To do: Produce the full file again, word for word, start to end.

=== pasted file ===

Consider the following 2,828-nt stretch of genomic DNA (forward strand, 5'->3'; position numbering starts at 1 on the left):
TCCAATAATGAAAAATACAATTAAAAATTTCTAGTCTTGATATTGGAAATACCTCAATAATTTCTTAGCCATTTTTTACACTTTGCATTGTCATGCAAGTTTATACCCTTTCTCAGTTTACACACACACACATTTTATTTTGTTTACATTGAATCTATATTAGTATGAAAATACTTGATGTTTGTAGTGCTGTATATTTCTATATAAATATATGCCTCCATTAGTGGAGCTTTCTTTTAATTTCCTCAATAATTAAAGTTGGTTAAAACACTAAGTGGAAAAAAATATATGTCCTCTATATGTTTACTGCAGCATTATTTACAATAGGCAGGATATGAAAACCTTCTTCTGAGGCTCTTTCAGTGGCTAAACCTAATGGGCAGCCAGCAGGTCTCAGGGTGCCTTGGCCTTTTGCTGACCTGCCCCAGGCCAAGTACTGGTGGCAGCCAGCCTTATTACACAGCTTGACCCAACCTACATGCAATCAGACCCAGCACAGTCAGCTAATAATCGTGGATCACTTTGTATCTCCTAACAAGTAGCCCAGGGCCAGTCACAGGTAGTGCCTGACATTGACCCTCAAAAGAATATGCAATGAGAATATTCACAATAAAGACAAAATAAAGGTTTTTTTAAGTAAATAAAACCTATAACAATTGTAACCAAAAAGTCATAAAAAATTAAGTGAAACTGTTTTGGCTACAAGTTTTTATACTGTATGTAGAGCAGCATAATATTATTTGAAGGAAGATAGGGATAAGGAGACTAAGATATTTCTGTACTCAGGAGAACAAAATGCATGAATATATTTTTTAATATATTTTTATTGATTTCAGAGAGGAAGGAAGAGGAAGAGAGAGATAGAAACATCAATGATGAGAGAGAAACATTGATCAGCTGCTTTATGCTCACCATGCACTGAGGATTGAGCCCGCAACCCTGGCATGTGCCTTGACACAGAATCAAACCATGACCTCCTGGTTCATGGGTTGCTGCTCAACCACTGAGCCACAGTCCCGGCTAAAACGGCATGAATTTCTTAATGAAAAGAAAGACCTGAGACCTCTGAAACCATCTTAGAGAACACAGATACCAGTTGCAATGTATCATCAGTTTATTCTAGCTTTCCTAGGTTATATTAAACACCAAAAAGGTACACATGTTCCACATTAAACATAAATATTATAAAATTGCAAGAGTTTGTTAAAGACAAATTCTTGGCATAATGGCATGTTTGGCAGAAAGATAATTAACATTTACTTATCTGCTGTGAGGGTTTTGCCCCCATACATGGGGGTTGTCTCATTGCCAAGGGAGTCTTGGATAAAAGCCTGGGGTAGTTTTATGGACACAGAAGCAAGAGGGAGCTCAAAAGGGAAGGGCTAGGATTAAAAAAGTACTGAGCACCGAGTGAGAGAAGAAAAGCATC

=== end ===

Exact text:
Consider the following 2,828-nt stretch of genomic DNA (forward strand, 5'->3'; position numbering starts at 1 on the left):
TCCAATAATGAAAAATACAATTAAAAATTTCTAGTCTTGATATTGGAAATACCTCAATAATTTCTTAGCCATTTTTTACACTTTGCATTGTCATGCAAGTTTATACCCTTTCTCAGTTTACACACACACACATTTTATTTTGTTTACATTGAATCTATATTAGTATGAAAATACTTGATGTTTGTAGTGCTGTATATTTCTATATAAATATATGCCTCCATTAGTGGAGCTTTCTTTTAATTTCCTCAATAATTAAAGTTGGTTAAAACACTAAGTGGAAAAAAATATATGTCCTCTATATGTTTACTGCAGCATTATTTACAATAGGCAGGATATGAAAACCTTCTTCTGAGGCTCTTTCAGTGGCTAAACCTAATGGGCAGCCAGCAGGTCTCAGGGTGCCTTGGCCTTTTGCTGACCTGCCCCAGGCCAAGTACTGGTGGCAGCCAGCCTTATTACACAGCTTGACCCAACCTACATGCAATCAGACCCAGCACAGTCAGCTAATAATCGTGGATCACTTTGTATCTCCTAACAAGTAGCCCAGGGCCAGTCACAGGTAGTGCCTGACATTGACCCTCAAAAGAATATGCAATGAGAATATTCACAATAAAGACAAAATAAAGGTTTTTTTAAGTAAATAAAACCTATAACAATTGTAACCAAAAAGTCATAAAAAATTAAGTGAAACTGTTTTGGCTACAAGTTTTTATACTGTATGTAGAGCAGCATAATATTATTTGAAGGAAGATAGGGATAAGGAGACTAAGATATTTCTGTACTCAGGAGAACAAAATGCATGAATATATTTTTTAATATATTTTTATTGATTTCAGAGAGGAAGGAAGAGGAAGAGAGAGATAGAAACATCAATGATGAGAGAGAAACATTGATCAGCTGCTTTATGCTCACCATGCACTGAGGATTGAGCCCGCAACCCTGGCATGTGCCTTGACACAGAATCAAACCATGACCTCCTGGTTCATGGGTTGCTGCTCAACCACTGAGCCACAGTCCCGGCTAAAACGGCATGAATTTCTTAATGAAAAGAAAGACCTGAGACCTCTGAAACCATCTTAGAGAACACAGATACCAGTTGCAATGTATCATCAGTTTATTCTAGCTTTCCTAGGTTATATTAAACACCAAAAAGGTACACATGTTCCACATTAAACATAAATATTATAAAATTGCAAGAGTTTGTTAAAGACAAATTCTTGGCATAATGGCATGTTTGGCAGAAAGATAATTAACATTTACTTATCTGCTGTGAGGGTTTTGCCCCCATACATGGGGGTTGTCTCATTGCCAAGGGAGTCTTGGATAAAAGCCTGGGGTAGTTTTATGGACACAGAAGCAAGAGGGAGCTCAAAAGGGAAGGGCTAGGATTAAAAAAGTACTGAGCACCGAGTGAGAGAAGAAAAGCATC